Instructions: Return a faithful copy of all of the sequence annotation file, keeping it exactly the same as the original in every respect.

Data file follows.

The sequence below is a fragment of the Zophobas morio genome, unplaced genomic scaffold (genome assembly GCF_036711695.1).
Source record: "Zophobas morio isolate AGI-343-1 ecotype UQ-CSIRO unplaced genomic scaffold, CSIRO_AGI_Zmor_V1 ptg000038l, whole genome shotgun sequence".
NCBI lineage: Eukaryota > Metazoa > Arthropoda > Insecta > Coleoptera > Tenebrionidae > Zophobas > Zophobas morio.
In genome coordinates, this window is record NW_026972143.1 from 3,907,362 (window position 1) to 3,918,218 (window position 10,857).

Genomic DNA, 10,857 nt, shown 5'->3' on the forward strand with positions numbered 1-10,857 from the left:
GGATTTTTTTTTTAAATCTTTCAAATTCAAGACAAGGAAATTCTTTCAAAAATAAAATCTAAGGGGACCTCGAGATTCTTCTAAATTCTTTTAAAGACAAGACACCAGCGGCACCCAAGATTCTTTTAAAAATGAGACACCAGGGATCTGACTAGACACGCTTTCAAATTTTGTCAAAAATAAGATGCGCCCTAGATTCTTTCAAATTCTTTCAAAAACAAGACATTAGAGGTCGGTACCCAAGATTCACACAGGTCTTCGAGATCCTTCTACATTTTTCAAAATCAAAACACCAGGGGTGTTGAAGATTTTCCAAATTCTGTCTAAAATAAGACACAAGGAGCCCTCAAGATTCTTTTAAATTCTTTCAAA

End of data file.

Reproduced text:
The sequence below is a fragment of the Zophobas morio genome, unplaced genomic scaffold (genome assembly GCF_036711695.1).
Source record: "Zophobas morio isolate AGI-343-1 ecotype UQ-CSIRO unplaced genomic scaffold, CSIRO_AGI_Zmor_V1 ptg000038l, whole genome shotgun sequence".
NCBI lineage: Eukaryota > Metazoa > Arthropoda > Insecta > Coleoptera > Tenebrionidae > Zophobas > Zophobas morio.
In genome coordinates, this window is record NW_026972143.1 from 3,907,362 (window position 1) to 3,918,218 (window position 10,857).

Genomic DNA, 10,857 nt, shown 5'->3' on the forward strand with positions numbered 1-10,857 from the left:
GGATTTTTTTTTTAAATCTTTCAAATTCAAGACAAGGAAATTCTTTCAAAAATAAAATCTAAGGGGACCTCGAGATTCTTCTAAATTCTTTTAAAGACAAGACACCAGCGGCACCCAAGATTCTTTTAAAAATGAGACACCAGGGATCTGACTAGACACGCTTTCAAATTTTGTCAAAAATAAGATGCGCCCTAGATTCTTTCAAATTCTTTCAAAAACAAGACATTAGAGGTCGGTACCCAAGATTCACACAGGTCTTCGAGATCCTTCTACATTTTTCAAAATCAAAACACCAGGGGTGTTGAAGATTTTCCAAATTCTGTCTAAAATAAGACACAAGGAGCCCTCAAGATTCTTTTAAATTCTTTCAAA